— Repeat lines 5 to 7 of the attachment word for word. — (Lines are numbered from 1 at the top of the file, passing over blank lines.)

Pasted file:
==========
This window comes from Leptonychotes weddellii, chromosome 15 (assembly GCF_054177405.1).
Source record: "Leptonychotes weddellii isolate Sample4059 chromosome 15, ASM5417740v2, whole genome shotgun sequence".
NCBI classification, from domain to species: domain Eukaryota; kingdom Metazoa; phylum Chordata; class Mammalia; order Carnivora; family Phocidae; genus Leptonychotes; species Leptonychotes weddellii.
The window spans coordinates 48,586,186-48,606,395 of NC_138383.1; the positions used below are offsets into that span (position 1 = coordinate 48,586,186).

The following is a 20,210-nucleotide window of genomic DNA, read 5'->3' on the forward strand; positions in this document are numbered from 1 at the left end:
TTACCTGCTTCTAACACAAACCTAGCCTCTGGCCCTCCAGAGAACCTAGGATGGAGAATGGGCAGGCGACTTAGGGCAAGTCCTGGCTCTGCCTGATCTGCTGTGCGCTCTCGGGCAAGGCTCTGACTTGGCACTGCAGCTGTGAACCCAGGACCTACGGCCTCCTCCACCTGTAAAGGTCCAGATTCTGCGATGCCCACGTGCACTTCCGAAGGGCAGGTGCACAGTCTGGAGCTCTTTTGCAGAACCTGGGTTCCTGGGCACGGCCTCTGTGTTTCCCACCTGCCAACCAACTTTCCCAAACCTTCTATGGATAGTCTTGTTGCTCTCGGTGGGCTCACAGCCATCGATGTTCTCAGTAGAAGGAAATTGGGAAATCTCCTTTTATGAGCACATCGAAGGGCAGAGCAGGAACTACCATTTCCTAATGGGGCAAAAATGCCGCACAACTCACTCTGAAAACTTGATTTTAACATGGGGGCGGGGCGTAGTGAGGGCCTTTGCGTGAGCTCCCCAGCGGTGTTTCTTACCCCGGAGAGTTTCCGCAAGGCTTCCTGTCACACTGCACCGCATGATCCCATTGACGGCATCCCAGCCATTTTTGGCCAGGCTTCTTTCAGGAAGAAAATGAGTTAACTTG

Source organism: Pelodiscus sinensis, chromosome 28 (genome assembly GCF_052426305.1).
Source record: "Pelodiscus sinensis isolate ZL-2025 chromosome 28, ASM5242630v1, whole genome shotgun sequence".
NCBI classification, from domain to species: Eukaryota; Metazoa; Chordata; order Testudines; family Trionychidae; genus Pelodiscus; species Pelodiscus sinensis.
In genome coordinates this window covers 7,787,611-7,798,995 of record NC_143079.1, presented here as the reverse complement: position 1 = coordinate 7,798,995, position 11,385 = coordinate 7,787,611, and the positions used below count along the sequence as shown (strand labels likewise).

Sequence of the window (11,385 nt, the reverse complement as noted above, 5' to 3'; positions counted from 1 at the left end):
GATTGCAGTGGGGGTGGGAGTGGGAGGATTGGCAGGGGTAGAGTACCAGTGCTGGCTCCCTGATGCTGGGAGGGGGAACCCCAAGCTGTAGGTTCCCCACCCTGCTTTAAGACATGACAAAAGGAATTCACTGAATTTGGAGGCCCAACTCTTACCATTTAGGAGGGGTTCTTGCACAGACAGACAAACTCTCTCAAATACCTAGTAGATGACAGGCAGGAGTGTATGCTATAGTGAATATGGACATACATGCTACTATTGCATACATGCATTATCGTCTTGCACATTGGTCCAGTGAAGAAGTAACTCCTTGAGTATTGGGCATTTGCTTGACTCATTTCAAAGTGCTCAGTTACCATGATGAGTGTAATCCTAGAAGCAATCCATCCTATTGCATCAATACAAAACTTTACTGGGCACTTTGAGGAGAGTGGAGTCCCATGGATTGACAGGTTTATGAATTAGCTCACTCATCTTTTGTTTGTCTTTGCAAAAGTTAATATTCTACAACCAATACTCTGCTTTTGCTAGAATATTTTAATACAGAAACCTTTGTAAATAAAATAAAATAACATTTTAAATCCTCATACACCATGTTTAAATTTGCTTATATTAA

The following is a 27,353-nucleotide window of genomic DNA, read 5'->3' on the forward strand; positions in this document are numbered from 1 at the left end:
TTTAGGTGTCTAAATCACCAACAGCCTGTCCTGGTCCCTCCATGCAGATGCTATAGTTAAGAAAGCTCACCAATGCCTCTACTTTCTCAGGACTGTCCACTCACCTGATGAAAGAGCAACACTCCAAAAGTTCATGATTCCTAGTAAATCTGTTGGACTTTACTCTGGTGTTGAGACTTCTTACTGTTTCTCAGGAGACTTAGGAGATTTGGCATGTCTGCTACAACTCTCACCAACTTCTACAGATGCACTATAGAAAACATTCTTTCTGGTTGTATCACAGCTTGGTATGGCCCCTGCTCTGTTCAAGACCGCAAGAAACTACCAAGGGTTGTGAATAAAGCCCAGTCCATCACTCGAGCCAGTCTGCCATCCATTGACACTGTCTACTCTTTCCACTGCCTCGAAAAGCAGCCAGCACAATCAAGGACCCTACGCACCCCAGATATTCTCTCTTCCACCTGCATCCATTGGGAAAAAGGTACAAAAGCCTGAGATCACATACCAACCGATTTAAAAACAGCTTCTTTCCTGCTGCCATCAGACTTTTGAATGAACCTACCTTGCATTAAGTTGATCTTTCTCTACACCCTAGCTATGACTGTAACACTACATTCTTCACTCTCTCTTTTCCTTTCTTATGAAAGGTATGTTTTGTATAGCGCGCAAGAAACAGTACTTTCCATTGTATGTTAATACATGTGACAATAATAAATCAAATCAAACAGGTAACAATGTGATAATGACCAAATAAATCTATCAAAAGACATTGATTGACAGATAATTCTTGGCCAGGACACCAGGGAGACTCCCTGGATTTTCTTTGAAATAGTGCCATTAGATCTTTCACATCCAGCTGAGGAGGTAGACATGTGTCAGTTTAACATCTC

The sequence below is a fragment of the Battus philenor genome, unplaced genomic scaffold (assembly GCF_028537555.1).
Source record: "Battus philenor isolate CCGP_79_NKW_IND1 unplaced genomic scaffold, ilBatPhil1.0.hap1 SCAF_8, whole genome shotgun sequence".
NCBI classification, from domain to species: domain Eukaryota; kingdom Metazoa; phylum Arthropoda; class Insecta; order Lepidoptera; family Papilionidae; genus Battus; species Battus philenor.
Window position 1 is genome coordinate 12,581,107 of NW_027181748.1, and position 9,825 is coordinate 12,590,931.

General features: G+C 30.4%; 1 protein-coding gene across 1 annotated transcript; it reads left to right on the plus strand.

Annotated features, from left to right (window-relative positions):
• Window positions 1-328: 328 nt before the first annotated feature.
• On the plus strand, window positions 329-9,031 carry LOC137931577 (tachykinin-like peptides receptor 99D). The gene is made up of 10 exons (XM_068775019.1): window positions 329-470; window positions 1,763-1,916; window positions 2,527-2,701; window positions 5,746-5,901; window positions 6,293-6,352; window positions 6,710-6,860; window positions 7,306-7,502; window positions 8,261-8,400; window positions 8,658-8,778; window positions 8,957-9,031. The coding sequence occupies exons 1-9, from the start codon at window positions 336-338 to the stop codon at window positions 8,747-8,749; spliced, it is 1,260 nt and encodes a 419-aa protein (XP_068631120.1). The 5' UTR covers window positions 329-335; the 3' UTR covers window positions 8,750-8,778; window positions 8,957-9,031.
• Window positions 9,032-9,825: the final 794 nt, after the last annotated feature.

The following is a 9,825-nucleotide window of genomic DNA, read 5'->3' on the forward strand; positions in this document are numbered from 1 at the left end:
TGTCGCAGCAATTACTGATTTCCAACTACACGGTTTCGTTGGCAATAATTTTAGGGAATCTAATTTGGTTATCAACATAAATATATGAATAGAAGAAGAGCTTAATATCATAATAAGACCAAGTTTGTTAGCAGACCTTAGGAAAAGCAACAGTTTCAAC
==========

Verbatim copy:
The following is a 20,210-nucleotide window of genomic DNA, read 5'->3' on the forward strand; positions in this document are numbered from 1 at the left end:
TTACCTGCTTCTAACACAAACCTAGCCTCTGGCCCTCCAGAGAACCTAGGATGGAGAATGGGCAGGCGACTTAGGGCAAGTCCTGGCTCTGCCTGATCTGCTGTGCGCTCTCGGGCAAGGCTCTGACTTGGCACTGCAGCTGTGAACCCAGGACCTACGGCCTCCTCCACCTGTAAAGGTCCAGATTCTGCGATGCCCACGTGCACTTCCGAAGGGCAGGTGCACAGTCTGGAGCTCTTTTGCAGAACCTGGGTTCCTGGGCACGGCCTCTGTGTTTCCCACCTGCCAACCAACTTTCCCAAACCTTCTATGGATAGTCTTGTTGCTCTCGGTGGGCTCACAGCCATCGATGTTCTCAGTAGAAGGAAATTGGGAAATCTCCTTTTATGAGCACATCGAAGGGCAGAGCAGGAACTACCATTTCCTAATGGGGCAAAAATGCCGCACAACTCACTCTGAAAACTTGATTTTAACATGGGGGCGGGGCGTAGTGAGGGCCTTTGCGTGAGCTCCCCAGCGGTGTTTCTTACCCCGGAGAGTTTCCGCAAGGCTTCCTGTCACACTGCACCGCATGATCCCATTGACGGCATCCCAGCCATTTTTGGCCAGGCTTCTTTCAGGAAGAAAATGAGTTAACTTG

Source organism: Pelodiscus sinensis, chromosome 28 (genome assembly GCF_052426305.1).